Mayhall Fondren Blaize

Early oil and gas law decision favors energy companies

Municipalities in Louisiana and other states have resorted to public nuisance litigation against oil and gas companies as a way to address the worldwide climate change problem. Such claims have been filed in numerous courts throughout the country. In one of the first decisions, oil and gas law attorneys appear to have pulled off a victory.  A federal court judge ruled that the companies were not solely at fault and that they were responding to market demand for energy to fuel our progress when they sold the product over the years.

The federal district court trial judge stressed that the problem was a global one and that the oil companies were only one part of society and the economy. Government and consumer demand drove the market, according to the judge, and that absolves the companies from this kind of liability. Similar cases against utility companies that used nuisance legal theories have also been rejected by federal courts. Oil and gas law interests have thus held up well against such attempts to attribute monetary liability to these companies.   

The recent decision involved a lawsuit by San Francisco, Oakland and other municipalities against certain oil and gas companies for creating a public nuisance in the form of climate change. That kind of legal claim is based on a state's common law. In this case, the plaintiffs filed in state court, but the defendant companies had the case removed to federal court where an outcome for the defense was more predictable.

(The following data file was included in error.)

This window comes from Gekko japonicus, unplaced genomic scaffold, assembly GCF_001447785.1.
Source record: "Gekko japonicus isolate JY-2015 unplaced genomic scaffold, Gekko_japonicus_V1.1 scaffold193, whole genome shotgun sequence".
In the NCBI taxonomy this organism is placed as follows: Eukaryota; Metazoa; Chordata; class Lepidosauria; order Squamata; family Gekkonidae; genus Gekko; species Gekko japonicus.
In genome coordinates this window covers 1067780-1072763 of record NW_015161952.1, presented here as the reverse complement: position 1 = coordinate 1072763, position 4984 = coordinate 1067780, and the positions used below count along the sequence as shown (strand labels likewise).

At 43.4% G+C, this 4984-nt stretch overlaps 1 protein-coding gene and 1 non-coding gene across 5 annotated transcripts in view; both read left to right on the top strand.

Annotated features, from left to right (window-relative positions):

A variety of similar litigation involving oil and gas companies is pending in the Louisiana courts, both state and federal. Some of those cases may involve different claims or issues, including off-shore drilling and erosion of the land mass of the state's considerable beaches. The cities will go into consultation with their oil and gas law attorneys and decide whether the case is strong enough to appeal.

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